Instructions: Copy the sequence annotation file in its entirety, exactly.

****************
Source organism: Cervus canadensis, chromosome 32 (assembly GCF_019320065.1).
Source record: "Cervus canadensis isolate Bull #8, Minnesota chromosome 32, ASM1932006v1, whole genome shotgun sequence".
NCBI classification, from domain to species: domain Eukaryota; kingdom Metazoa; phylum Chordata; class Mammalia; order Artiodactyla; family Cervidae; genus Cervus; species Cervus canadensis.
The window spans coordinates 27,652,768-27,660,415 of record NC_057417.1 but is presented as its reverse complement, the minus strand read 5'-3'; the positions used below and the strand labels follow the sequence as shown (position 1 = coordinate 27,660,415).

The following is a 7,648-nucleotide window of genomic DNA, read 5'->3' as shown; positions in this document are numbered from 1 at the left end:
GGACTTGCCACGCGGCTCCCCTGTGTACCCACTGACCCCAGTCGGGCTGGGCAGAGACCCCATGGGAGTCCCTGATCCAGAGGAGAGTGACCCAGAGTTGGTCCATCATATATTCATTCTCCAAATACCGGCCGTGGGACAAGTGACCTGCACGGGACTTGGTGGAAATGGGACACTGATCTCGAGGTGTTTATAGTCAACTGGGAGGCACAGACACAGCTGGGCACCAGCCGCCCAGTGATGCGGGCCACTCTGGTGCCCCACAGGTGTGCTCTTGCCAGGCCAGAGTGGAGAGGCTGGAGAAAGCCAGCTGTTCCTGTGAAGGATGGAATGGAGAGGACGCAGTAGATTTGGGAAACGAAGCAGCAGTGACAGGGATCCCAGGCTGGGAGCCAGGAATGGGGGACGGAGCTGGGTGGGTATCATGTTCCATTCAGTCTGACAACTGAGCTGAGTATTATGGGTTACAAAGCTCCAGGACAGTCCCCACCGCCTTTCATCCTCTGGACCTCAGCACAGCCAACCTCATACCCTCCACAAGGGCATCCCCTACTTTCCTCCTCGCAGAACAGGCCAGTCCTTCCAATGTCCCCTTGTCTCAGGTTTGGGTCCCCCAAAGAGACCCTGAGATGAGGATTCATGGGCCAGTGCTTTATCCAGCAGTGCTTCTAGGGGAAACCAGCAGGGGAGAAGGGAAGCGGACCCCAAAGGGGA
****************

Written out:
Source organism: Cervus canadensis, chromosome 32 (assembly GCF_019320065.1).
Source record: "Cervus canadensis isolate Bull #8, Minnesota chromosome 32, ASM1932006v1, whole genome shotgun sequence".
NCBI classification, from domain to species: domain Eukaryota; kingdom Metazoa; phylum Chordata; class Mammalia; order Artiodactyla; family Cervidae; genus Cervus; species Cervus canadensis.
The window spans coordinates 27,652,768-27,660,415 of record NC_057417.1 but is presented as its reverse complement, the minus strand read 5'-3'; the positions used below and the strand labels follow the sequence as shown (position 1 = coordinate 27,660,415).

The following is a 7,648-nucleotide window of genomic DNA, read 5'->3' as shown; positions in this document are numbered from 1 at the left end:
GGACTTGCCACGCGGCTCCCCTGTGTACCCACTGACCCCAGTCGGGCTGGGCAGAGACCCCATGGGAGTCCCTGATCCAGAGGAGAGTGACCCAGAGTTGGTCCATCATATATTCATTCTCCAAATACCGGCCGTGGGACAAGTGACCTGCACGGGACTTGGTGGAAATGGGACACTGATCTCGAGGTGTTTATAGTCAACTGGGAGGCACAGACACAGCTGGGCACCAGCCGCCCAGTGATGCGGGCCACTCTGGTGCCCCACAGGTGTGCTCTTGCCAGGCCAGAGTGGAGAGGCTGGAGAAAGCCAGCTGTTCCTGTGAAGGATGGAATGGAGAGGACGCAGTAGATTTGGGAAACGAAGCAGCAGTGACAGGGATCCCAGGCTGGGAGCCAGGAATGGGGGACGGAGCTGGGTGGGTATCATGTTCCATTCAGTCTGACAACTGAGCTGAGTATTATGGGTTACAAAGCTCCAGGACAGTCCCCACCGCCTTTCATCCTCTGGACCTCAGCACAGCCAACCTCATACCCTCCACAAGGGCATCCCCTACTTTCCTCCTCGCAGAACAGGCCAGTCCTTCCAATGTCCCCTTGTCTCAGGTTTGGGTCCCCCAAAGAGACCCTGAGATGAGGATTCATGGGCCAGTGCTTTATCCAGCAGTGCTTCTAGGGGAAACCAGCAGGGGAGAAGGGAAGCGGACCCCAAAGGGGA